On Wednesday, two federal agencies, the Federal Communications Commission (FCC) and the U.S. Agency for International Development (USAID) signed a memorandum of understanding (MOU) pledging their efforts to promote the deployment of “open and secure” 5G networks in the developing world. According to the FCC’s press release, under the agreement, the two organizations will “promote open, interoperable, reliable, and secure Internet and digital infrastructure and advance interagency coordination on network security in developing countries.”
The MOU sets forth the roles and responsibilities of each agency under the agreement. For its part, USAID has agreed to assist foreign governments who request help reforming and developing telecommunications policy and infrastructure development. USAID will also educate private-sector and civil-society organizations about cyber risks, build their defense skills, and bolster their capacity to shape national Internet governance policy, among other things.
The FCC has agreed to facilitate developing country government telecommunications instruction via meetings, webinars, and training sessions. It also agreed to work with governments on 5G security and the adoption of the Prague Proposals, a set of non-binding suggested practices agreed to by global leaders regarding 5G network security.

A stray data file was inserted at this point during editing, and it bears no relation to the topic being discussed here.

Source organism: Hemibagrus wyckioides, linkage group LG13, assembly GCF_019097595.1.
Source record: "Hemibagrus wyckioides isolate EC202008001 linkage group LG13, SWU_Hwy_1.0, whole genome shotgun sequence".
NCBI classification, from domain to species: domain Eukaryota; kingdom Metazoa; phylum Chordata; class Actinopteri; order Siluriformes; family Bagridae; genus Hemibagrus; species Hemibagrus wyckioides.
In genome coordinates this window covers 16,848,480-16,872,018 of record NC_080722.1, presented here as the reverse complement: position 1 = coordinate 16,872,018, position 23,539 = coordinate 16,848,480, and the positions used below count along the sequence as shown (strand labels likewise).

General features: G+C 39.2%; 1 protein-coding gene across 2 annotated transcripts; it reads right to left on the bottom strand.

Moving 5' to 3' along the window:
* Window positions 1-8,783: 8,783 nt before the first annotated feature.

FCC Chairman Ajit Pai, commenting on the MOU, said “this agreement will help ensure we can continue to meet those expectations, especially in developing countries. I thank our friends at USAID for their dedication to the world’s 5G success and for their commitment to work closely with us on these important efforts.”
According to the press release, the FCC is preparing for the rollout of 5G networks by making spectrum available through its 5G FAST Plan, including updating infrastructure policy and antiquated regulations. In addition, the agency and its partners have taken security actions, by, for example, prohibiting the use of the Universal Service Fund to buy services or equipment from companies that pose national security or telecommunications threats. The press release specifically referenced “closely scrutinized Chinese government controlled telecom companies,” in relation to such threats.